Shekila Melchior, from Dale City, Virginia, a student in the counselor education and supervision Ph.D. program at Virginia Tech, has been awarded a $20,000 fellowship from the National Board for Certified Counselors (NBCC) Foundation to support her education and service to underserved minority populations.
The fellowship is made possible by a grant awarded to NBCC by the federal Substance Abuse and Mental Health Services Administration.
Part of the School of Education in the College of Liberal Arts and Human Sciences, Virginia Tech’s counselor education program prepares students through course work and practical training for careers as counselor educators, clinical supervisors, or advanced clinicians.
Melchior’s research interests include social justice and advocacy as a school counselor; international counseling with populations in developing nations and with women who are victims of the sex trade industry; and trauma sensitivity in schools, specifically with underserved students.
“Shekila is the third counselor education student in three years to be awarded the NBCC Minority Fellowship,” said Gerard Lawson, associate professor in the School of Education. “This is an incredibly competitive fellowship, and Shekila is so deserving. We are thrilled that NBCC has seen the same high-quality knowledge, skills, abilities, and limitless potential that we have experienced with her in our program.”
Melchior holds a master’s degree from North Carolina A&T State University in Greensboro and a bachelor’s degree from the University of North Carolina at Pembroke.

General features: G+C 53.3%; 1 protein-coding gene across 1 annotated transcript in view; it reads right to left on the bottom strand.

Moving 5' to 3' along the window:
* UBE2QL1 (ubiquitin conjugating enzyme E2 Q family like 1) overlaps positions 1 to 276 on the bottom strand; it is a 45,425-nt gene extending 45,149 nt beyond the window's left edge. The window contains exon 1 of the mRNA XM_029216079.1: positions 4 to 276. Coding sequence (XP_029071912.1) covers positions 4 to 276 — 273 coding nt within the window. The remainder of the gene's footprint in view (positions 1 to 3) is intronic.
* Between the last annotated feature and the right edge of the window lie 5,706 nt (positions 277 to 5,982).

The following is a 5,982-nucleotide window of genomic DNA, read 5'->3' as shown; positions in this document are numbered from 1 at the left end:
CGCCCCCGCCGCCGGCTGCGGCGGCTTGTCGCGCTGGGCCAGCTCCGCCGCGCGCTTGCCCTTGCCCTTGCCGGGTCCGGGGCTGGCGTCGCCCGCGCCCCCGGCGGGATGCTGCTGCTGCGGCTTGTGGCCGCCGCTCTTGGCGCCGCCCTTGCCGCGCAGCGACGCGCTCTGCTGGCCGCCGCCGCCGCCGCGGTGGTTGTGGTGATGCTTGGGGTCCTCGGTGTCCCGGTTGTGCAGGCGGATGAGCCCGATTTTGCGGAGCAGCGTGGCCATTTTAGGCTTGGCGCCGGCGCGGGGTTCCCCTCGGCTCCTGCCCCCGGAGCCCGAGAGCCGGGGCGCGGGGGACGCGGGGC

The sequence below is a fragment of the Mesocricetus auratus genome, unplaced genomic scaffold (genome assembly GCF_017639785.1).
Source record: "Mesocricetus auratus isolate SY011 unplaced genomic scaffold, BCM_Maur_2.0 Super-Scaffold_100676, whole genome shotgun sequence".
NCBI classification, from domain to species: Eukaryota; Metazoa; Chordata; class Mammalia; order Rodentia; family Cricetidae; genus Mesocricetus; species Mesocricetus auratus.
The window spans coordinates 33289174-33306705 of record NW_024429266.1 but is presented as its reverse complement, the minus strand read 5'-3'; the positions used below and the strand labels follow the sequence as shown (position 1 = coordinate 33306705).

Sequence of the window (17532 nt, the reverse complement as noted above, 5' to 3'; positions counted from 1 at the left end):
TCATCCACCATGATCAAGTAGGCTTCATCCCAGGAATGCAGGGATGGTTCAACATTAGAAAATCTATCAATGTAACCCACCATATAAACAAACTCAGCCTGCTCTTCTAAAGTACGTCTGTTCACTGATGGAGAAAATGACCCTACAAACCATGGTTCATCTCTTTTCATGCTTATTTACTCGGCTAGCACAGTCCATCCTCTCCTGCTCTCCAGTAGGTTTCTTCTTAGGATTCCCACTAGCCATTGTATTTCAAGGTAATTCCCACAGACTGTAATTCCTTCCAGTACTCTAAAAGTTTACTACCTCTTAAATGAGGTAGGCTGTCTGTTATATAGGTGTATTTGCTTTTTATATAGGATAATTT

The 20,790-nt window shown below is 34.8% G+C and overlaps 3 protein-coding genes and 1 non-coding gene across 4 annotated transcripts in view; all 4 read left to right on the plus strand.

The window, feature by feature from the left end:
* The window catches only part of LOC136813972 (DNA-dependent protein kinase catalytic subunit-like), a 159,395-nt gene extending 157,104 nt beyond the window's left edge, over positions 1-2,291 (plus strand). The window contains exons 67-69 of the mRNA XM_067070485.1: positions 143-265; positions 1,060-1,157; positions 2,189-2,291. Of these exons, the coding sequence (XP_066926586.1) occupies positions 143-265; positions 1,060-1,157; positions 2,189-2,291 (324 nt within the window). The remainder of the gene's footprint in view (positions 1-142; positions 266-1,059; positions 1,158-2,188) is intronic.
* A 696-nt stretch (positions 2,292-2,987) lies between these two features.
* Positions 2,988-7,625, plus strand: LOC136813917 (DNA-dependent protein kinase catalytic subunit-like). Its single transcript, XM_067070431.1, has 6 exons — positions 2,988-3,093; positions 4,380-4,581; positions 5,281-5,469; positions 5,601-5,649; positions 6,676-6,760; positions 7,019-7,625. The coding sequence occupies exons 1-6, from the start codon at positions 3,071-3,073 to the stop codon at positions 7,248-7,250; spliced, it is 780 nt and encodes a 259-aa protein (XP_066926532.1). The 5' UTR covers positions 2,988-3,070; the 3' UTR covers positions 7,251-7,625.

Besides her academic pursuits, Melchior is communications coordinator for the immigration activism group Martinsville-Henry County Dreamers and has worked with local public schools on minority recruitment and retention.
Melchior works with Virginia Tech's Housing and Residence Life in the Residential College at West Ambler Johnston Hall. She serves as a graduate resident fellow in Hawthorn House, one of four communities within the residential college. In this role, Melchior lives in West Ambler Johnston and mentors students in Hawthorn House. Though she is in her first year in this position, Melchior’s leadership and dedication has made a major impact on the residential college, and she will return next year to continue her work in fostering community among students and advancing awareness for underrepresented populations.
“Shekila has helped weave intellectual programming into the fabric of that house,” said Matthew Gabriele, associate professor in the Department of Religion and Culture and faculty principal of the residential college. “She’s a mature voice and a welcome presence that the students can turn to both as a mentor and as a friend.”
Melchior’s grant is one of 23 awarded in April by the NBCC Foundation’s Minority Fellowship Program. The program’s goal is to engage diverse individuals in counseling and to increase the number of counseling professionals providing effective, culturally competent services to underserved populations.
Dedicated to its motto, Ut Prosim (That I May Serve), Virginia Tech takes a hands-on, engaging approach to education, preparing scholars to be leaders in their fields and communities. As the commonwealth’s most comprehensive university and its leading research institution, Virginia Tech offers 240 undergraduate and graduate degree programs to more than 31,000 students and manages a research portfolio of $513 million. The university fulfills its land-grant mission of transforming knowledge to practice through technological leadership and by fueling economic growth and job creation locally, regionally, and across Virginia.
- Two National Capital Region graduate students awarded scholarships
- Two doctoral students in human development awarded national fellowships